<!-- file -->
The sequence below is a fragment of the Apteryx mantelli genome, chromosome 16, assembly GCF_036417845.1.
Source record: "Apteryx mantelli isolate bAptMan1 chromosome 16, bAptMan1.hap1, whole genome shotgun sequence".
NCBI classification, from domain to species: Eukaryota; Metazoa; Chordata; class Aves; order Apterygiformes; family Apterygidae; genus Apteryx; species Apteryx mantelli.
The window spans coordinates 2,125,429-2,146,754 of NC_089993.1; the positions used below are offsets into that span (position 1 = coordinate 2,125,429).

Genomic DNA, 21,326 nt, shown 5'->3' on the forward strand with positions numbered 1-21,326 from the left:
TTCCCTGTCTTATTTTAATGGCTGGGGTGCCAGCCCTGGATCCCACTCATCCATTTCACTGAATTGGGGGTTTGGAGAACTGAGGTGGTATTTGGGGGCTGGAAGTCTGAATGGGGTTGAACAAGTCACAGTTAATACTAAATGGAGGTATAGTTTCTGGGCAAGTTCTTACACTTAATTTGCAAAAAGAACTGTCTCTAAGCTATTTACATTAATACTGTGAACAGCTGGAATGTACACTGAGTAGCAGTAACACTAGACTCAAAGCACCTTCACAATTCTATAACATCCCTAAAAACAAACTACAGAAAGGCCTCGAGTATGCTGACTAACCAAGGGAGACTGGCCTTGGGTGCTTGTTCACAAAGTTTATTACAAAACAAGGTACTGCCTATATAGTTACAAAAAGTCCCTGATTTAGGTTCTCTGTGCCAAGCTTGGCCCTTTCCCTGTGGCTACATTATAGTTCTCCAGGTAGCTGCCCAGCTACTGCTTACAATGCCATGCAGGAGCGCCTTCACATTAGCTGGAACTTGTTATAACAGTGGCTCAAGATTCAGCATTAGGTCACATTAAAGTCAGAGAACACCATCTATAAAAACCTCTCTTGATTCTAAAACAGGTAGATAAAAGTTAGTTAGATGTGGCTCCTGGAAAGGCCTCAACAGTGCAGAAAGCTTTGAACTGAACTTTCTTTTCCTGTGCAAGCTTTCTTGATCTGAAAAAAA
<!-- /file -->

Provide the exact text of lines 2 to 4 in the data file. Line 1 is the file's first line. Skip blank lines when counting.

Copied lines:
Source record: "Apteryx mantelli isolate bAptMan1 chromosome 16, bAptMan1.hap1, whole genome shotgun sequence".
NCBI classification, from domain to species: Eukaryota; Metazoa; Chordata; class Aves; order Apterygiformes; family Apterygidae; genus Apteryx; species Apteryx mantelli.
The window spans coordinates 2,125,429-2,146,754 of NC_089993.1; the positions used below are offsets into that span (position 1 = coordinate 2,125,429).